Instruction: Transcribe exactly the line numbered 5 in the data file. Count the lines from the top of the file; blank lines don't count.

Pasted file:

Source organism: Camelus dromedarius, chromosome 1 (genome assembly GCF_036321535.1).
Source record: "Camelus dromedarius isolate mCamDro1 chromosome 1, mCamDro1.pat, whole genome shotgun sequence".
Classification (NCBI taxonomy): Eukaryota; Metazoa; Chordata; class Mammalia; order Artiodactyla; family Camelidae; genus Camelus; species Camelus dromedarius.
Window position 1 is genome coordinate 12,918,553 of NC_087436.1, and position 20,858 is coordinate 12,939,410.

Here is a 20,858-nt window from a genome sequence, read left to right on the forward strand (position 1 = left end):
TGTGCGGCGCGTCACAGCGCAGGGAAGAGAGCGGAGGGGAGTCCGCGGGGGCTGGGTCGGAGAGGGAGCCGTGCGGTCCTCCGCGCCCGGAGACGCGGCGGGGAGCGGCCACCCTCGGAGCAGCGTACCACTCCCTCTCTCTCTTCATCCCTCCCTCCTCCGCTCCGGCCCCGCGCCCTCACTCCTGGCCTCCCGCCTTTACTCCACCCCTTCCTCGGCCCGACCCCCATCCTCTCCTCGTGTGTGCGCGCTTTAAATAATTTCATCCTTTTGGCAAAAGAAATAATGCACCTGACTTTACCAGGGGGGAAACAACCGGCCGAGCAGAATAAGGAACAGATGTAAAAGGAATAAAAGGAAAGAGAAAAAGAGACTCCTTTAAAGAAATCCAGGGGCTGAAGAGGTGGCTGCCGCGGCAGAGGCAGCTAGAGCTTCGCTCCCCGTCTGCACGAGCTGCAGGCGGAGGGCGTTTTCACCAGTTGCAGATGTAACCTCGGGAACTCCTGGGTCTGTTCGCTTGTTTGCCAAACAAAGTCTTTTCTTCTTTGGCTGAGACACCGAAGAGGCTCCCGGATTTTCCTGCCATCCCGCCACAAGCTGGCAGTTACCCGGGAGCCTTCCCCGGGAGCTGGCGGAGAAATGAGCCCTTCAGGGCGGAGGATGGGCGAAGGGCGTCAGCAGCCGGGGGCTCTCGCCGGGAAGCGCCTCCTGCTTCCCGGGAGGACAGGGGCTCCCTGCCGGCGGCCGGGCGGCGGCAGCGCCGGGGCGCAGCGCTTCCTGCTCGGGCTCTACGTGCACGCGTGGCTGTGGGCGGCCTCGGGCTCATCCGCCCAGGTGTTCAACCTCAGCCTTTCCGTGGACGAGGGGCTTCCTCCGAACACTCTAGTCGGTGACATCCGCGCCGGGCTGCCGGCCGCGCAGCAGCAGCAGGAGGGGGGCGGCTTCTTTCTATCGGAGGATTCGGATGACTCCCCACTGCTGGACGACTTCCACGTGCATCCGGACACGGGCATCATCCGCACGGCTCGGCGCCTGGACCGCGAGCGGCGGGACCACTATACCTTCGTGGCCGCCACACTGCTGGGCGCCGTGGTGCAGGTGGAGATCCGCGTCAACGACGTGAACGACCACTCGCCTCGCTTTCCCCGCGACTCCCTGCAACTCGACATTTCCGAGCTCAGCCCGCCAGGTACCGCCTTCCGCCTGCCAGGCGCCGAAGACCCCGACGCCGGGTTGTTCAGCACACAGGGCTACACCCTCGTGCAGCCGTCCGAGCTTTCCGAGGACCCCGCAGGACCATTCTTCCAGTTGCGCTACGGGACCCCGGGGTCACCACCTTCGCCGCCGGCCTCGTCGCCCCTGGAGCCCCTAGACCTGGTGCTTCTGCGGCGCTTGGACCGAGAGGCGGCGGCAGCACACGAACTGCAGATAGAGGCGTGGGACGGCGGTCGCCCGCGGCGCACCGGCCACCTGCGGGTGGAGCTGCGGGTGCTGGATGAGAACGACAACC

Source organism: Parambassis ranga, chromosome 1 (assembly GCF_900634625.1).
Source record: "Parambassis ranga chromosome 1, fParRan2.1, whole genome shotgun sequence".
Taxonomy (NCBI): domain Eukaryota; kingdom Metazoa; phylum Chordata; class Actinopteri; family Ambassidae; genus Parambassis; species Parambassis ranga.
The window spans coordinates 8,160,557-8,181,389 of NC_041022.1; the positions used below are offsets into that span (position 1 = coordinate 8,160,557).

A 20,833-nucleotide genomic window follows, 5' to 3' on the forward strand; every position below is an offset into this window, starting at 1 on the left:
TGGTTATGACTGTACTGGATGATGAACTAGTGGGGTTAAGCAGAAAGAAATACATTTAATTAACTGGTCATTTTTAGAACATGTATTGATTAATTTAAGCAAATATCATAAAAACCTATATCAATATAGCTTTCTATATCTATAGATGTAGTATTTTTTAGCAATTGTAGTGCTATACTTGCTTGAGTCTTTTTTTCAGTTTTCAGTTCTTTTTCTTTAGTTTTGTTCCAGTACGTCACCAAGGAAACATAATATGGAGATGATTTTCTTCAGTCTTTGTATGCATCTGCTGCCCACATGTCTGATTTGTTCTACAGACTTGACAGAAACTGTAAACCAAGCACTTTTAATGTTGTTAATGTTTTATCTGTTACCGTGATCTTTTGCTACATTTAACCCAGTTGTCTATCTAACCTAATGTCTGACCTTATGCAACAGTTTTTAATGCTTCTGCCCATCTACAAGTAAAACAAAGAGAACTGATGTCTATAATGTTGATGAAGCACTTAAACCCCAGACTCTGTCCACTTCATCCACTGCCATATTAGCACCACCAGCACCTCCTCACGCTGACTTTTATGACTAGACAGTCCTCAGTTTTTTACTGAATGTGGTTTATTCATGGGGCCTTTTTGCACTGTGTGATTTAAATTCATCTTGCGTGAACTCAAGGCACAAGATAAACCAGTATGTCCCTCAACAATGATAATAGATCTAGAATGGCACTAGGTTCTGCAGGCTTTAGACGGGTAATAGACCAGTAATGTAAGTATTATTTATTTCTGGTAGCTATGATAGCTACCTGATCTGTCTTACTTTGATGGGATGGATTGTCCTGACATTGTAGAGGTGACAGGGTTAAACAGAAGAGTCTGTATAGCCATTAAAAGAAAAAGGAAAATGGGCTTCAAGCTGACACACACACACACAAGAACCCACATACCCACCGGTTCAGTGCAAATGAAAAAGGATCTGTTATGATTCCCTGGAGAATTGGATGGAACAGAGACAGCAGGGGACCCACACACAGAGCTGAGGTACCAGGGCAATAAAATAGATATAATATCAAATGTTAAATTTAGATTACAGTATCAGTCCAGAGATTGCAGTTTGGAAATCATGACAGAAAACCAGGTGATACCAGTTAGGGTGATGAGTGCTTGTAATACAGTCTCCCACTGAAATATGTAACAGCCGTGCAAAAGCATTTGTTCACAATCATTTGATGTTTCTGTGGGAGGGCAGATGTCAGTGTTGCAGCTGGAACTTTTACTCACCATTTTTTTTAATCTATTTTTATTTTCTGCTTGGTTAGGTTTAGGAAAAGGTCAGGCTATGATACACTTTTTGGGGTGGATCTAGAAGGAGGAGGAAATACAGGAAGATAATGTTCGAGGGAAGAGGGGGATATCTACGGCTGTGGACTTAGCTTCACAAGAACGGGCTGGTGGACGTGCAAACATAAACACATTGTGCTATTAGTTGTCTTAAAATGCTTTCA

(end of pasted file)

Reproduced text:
Here is a 20,858-nt window from a genome sequence, read left to right on the forward strand (position 1 = left end):